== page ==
The issue of transparency is something nobody would let Cheney circumvent, especially since he presided over events related to two major wars. Similarly, Hillary Clinton's tenure at the State Department oversaw a troop surge in Afghanistan, military action in Libya, a revolution in Egypt, the Iraq War, and other key moments of Obama's tenure in office. In a New York Times article titled Questions Regarding Hillary Clinton's Personal Email Use, she evades the most important issues pertaining to this controversy:
Was Mrs. Clinton's email account ever searched in response to Freedom of Information Act or congressional oversight requests?
She did not address the question, but State Department officials have said that her account was not searched between the time she left office in 2013 and December of last year, when she turned over 50,000 pages of emails to the department.
...Mrs. Clinton said she did not send any classified emails. "I did not email any classified material to anyone on my email," Mrs. Clinton said. "There is no classified material."
...Mrs. Clinton said that her lawyer had turned over all of her work¬related emails, but she remained steadfast that she would not turn over personal emails, and said that those messages had in fact been deleted.
No, Dick Cheney would never be afforded the opportunity to have his own lawyer decide which emails (on his private server) were public and private. Cheney certainly wouldn't have been allowed to delete emails that the Associated Press is suing to have access to; using the Freedom of Information Act as justification for the lawsuit.
Clinton has stated "the server will remain private," so that issue alone could be another bizarre moment in an already strange controversy. She's currently unwilling to give up a private server located in a residential location, used to store information related to everything she did as Secretary of State. This is a major dilemma since it coincides directly with federal transparency laws. As stated in a POLITICO article titled Freedom of Information Act expert: Clinton's email system 'laughable', the FOIA doesn't allow for such behavior:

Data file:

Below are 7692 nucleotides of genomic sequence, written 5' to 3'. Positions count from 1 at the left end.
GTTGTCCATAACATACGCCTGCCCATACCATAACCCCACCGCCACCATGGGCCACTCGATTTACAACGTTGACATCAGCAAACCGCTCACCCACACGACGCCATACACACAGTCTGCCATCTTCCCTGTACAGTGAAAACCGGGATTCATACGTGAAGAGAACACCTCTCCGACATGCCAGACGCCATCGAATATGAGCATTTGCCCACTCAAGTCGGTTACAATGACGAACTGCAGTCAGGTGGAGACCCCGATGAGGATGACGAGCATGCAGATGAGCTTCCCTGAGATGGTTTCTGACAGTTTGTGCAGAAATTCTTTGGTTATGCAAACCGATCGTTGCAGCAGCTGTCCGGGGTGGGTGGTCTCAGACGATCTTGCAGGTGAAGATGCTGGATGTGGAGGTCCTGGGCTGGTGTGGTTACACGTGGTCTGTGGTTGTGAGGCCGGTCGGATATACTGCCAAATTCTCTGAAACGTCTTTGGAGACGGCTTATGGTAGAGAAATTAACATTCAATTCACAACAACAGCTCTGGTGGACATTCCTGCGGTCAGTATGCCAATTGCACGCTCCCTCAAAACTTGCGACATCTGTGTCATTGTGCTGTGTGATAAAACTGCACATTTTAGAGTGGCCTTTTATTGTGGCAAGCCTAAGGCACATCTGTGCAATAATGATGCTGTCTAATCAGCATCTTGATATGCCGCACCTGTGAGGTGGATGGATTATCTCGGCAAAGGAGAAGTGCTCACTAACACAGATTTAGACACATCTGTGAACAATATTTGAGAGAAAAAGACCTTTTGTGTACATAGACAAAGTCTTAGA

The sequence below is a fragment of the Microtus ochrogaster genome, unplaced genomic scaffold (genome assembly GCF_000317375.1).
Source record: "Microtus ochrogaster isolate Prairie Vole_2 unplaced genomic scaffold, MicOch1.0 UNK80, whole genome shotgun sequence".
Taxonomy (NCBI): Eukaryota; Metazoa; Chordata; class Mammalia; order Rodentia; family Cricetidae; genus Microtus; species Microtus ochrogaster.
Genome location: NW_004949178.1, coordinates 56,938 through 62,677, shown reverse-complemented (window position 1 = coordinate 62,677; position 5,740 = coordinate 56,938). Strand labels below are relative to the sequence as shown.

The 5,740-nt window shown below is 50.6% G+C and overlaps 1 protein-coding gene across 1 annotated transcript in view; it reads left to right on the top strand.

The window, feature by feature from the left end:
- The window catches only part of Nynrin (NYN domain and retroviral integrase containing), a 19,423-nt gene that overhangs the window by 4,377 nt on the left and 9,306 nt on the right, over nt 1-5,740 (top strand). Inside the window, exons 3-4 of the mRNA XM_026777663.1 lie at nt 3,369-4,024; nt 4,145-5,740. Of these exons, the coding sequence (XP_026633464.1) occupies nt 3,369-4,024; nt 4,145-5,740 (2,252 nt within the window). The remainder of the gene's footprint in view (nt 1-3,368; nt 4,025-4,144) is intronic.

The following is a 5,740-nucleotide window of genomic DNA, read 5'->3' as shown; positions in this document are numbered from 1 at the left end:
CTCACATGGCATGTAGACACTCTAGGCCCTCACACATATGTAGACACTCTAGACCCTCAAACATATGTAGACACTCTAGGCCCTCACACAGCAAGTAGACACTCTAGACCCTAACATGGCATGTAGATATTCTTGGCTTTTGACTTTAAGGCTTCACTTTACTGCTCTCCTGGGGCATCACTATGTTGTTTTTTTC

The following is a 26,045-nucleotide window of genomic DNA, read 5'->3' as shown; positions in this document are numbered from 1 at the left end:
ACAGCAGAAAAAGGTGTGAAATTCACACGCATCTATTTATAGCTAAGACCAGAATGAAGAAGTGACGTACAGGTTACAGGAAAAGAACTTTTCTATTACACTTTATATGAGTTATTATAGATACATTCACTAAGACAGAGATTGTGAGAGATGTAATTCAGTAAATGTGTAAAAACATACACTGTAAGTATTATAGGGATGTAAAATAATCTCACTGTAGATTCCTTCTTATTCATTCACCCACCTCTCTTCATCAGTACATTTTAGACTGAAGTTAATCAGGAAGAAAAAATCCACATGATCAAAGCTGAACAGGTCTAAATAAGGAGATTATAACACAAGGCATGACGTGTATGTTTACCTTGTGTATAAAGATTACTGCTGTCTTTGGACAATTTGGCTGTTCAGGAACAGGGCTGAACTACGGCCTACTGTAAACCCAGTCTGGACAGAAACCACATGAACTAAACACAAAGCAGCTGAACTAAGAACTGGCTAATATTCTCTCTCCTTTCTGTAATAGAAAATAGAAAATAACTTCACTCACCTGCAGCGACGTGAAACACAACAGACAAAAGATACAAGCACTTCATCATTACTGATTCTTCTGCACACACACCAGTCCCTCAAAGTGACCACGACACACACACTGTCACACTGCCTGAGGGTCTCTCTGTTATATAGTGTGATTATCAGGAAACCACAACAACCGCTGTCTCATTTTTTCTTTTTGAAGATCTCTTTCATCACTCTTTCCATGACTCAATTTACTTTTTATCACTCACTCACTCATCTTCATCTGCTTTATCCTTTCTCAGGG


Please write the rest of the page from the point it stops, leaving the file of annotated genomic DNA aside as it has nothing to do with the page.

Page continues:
"There is no doubt that the scheme she established was a blatant circumvention of the Freedom of Information Act, atop the Federal Records Act," he said, reviewing a transcript of Clinton's remarks during her Tuesday news conference.
The FOIA expert said if he had heard of a Cabinet member setting up a personal email system and deciding what gets deleted and what gets kept as government record, "I would've said, 'You've gotta be kidding me.'"
"Her suggestion that government employees can unilaterally determine which of their records are personal and which are official, even in the face of a FOIA request, is laughable," he said.
If "laughable" is the term used to describe Clinton's email issues, what adjective would this FOIA expert have used to highlight the same controversy with Dick Cheney as the person withholding information?
Even former White House Press Secretary Robert Gibbs has called it "highly unusual." As for security, Wired magazine has referred to her "homebrew" server as a "security fail" and explains that many security analysts have their own concerns:
...the security community is focused on a different issue: the possibility that an unofficial, unprotected server held the communications of America's top foreign affairs official for four years, leaving all of it potentially vulnerable to state-sponsored hackers.
However, we'll never know if there was a security breach since her personal server will remain under Clinton's custody. We don't know if there were compromising emails or correspondence within the 31,830 emails she and her team deleted for one obvious reason: Clinton was given the opportunity to decide what was "public" and "private."
I want a Democrat in the White House just as much as any other liberal, but certain behaviors must never be condoned by the American people. Perhaps it's true Clinton never emailed classified information, maybe her server was never hacked, and she might have flawlessly separated work from play on the same email account. However, the moment the former Secretary of State bought her own server, she opened a Pandora's Box of questions related to security, protocol, and most importantly, The Freedom of Information Act.